2012 will see the Web 2.0 Summit, that small conference that Tim O’Reilly and John Battelle expertly established to become a kind an annual bellweather of where tech was going. Even as much as Sarah Lacy laments its passing, for some reason, try as I might to cry, as much as I am trying to muster some reason to be sad – I’m not. And it’s for a set of personal, self-serving reasons that speak to a racial divide in some areas of tech, and that I think is slowly fading away because the next generation is thankfully not as stupid as the one before it, and the one before that.
See, Tim O’Reilly and his team made a habit for a time of rejecting my request to cover his event, and for a set of reasons that amounted to “We don’t take you seriously as a blogger.” So, my response, which I’ve blogged before, was essentially “heck with you, too.”
Since then, and as I approach 50, with the curse of looking a lot younger, I’ve realized that all of what’s done in tech, as is true in other walks of life, is tribal, And the fact is, even how we consume our media has become, for all practical purposes, tribal.
I’m not a tribal guy. At Skyline High School, I floated between what others called The Nerd At Building 20, The Athlete’s Lunch Table, and The RA-RA Yearbook Staff, and did so with ease. Before that, I helped start Bret Harte Junior High’s first Star Trek Club. Point is, if you stop and really put your thinking cap on, I wasn’t a black guy who’s world was between the Black Student Union, and all-black friends.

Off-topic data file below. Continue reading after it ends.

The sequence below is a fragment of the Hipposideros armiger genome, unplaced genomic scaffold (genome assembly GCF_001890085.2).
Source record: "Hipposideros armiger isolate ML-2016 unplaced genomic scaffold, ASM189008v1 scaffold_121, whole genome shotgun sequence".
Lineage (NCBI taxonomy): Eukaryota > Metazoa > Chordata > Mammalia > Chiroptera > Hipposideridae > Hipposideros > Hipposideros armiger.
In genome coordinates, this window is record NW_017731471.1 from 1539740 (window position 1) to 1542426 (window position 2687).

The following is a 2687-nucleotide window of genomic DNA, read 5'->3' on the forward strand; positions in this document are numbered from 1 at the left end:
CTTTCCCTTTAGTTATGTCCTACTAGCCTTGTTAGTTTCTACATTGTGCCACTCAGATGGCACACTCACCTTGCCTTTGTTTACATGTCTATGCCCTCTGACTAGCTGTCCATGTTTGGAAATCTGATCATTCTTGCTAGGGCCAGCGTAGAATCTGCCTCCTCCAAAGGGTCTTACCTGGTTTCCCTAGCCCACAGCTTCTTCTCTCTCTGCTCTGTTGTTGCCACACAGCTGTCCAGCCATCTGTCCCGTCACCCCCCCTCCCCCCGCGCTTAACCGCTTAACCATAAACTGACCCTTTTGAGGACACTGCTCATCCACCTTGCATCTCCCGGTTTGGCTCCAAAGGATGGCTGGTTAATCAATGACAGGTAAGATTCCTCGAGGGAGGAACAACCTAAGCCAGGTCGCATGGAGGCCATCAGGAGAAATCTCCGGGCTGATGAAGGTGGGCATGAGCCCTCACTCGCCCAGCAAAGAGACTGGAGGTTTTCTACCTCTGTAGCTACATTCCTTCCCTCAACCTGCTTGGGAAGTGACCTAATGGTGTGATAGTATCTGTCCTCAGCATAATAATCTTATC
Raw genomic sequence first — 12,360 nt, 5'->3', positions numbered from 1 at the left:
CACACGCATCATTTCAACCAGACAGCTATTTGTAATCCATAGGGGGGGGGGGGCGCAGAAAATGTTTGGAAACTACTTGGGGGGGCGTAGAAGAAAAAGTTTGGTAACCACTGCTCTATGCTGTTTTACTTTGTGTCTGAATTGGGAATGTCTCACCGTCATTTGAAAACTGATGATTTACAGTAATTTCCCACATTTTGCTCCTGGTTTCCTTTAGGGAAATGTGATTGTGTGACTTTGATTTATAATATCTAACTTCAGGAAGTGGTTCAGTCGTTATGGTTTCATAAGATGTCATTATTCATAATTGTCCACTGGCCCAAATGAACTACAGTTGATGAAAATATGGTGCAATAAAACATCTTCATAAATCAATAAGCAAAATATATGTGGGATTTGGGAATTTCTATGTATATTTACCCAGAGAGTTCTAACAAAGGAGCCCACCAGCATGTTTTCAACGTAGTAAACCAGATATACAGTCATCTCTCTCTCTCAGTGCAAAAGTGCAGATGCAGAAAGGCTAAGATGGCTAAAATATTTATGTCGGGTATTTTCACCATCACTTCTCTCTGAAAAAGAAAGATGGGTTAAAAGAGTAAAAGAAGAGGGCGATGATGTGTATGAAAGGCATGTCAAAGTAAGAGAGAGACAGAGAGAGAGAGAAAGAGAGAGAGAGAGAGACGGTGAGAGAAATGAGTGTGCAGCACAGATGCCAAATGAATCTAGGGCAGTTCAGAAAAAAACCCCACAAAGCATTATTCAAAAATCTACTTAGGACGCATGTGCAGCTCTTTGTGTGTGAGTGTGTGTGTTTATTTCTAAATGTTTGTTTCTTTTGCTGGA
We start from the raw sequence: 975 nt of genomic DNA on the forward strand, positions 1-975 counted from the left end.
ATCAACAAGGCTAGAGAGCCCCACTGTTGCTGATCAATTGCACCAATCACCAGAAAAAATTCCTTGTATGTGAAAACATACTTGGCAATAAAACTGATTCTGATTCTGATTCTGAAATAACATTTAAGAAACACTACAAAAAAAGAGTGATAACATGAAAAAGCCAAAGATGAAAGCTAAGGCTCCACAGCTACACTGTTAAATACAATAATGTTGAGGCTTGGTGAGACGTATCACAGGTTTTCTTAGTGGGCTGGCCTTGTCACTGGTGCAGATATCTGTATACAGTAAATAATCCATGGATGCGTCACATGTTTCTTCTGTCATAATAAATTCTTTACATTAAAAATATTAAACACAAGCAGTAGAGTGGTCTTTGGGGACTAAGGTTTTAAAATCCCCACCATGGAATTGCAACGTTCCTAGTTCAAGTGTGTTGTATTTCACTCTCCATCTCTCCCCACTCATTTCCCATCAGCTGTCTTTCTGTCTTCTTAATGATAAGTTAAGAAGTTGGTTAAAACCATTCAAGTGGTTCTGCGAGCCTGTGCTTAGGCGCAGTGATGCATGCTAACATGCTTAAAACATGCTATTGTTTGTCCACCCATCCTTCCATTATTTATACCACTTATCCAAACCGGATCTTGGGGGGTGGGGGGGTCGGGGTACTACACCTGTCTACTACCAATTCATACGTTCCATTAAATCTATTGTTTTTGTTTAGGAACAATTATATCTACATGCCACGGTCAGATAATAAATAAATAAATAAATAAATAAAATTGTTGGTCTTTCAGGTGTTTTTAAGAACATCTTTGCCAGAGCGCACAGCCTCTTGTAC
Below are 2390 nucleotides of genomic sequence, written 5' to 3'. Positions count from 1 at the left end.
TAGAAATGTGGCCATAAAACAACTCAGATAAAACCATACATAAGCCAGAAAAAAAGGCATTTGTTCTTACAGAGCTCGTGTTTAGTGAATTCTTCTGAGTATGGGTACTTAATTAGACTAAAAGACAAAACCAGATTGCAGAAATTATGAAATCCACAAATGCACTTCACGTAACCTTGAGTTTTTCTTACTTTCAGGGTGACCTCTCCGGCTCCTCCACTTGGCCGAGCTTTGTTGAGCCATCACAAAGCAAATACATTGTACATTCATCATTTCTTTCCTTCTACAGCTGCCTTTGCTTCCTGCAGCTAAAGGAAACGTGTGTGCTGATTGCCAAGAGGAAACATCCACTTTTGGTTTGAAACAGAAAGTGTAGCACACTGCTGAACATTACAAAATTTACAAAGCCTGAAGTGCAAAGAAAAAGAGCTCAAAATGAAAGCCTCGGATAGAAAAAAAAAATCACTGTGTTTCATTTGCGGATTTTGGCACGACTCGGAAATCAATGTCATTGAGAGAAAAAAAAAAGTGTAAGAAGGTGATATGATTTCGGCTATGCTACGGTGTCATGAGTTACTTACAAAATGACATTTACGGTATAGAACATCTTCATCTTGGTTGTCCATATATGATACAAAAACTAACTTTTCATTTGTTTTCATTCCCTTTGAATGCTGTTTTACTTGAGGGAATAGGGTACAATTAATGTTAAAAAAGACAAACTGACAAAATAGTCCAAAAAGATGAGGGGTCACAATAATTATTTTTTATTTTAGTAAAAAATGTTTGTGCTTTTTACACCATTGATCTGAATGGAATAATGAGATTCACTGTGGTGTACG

So, as a guy who’s like that, I’ve grown to become more than impatient with anyone who’s friendship base is not diverse and who fails to reach beyond their own tribe. That was the problem I had with the managers, not just of Web 2.0, but people involved in tech, especially in the Bay Area. And if you think about it, Web 2.0 Summit, and the Web 2.0 Expo neatly fit into that World of geek culture, too.
But I’m happy to report, that’s changing. I think it has a ton to do with generational change and the much-waited-for mainstreaming of blacks into geek culture. I can say I’m not the only black person anywhere, at any tech or geek conference. I don’t think anyone outside of me has any idea how happy I am that that’s the case.
(MC Hammer’s a friend of mine, and I know he agrees with this. I mention him because some of the white – and some Asian – tech people I am thinking about have taken up the habit of running to black rappers and getting them to attend tech conferences, and perform, yet bitching about the ‘Zennie Abrahams’ of the World. Not a lot of folks like me.)
It means the era of black geeks being accused of being “white” is over. It means a lot – like perhaps having a Web 2.0 Summit-type conference that has some black faces in it, because they run in a the same “multi-tribe’ circles that I do, and that Michael Arrington should. (Because if he did, he would not have said he didn’t know any black entrepreneurs.)
So that’s why I’m not crying over the “vacation” the Web 2.0 Summit is taking. I think, in a way, it is a signal that the cold, hard, almost racist tribal ways are giving way to a more diverse, less tribal, and truly more innovative platform of social mixing – the first, best way to understand what’s happening in our World is to make sure your inclusive of everyone in it.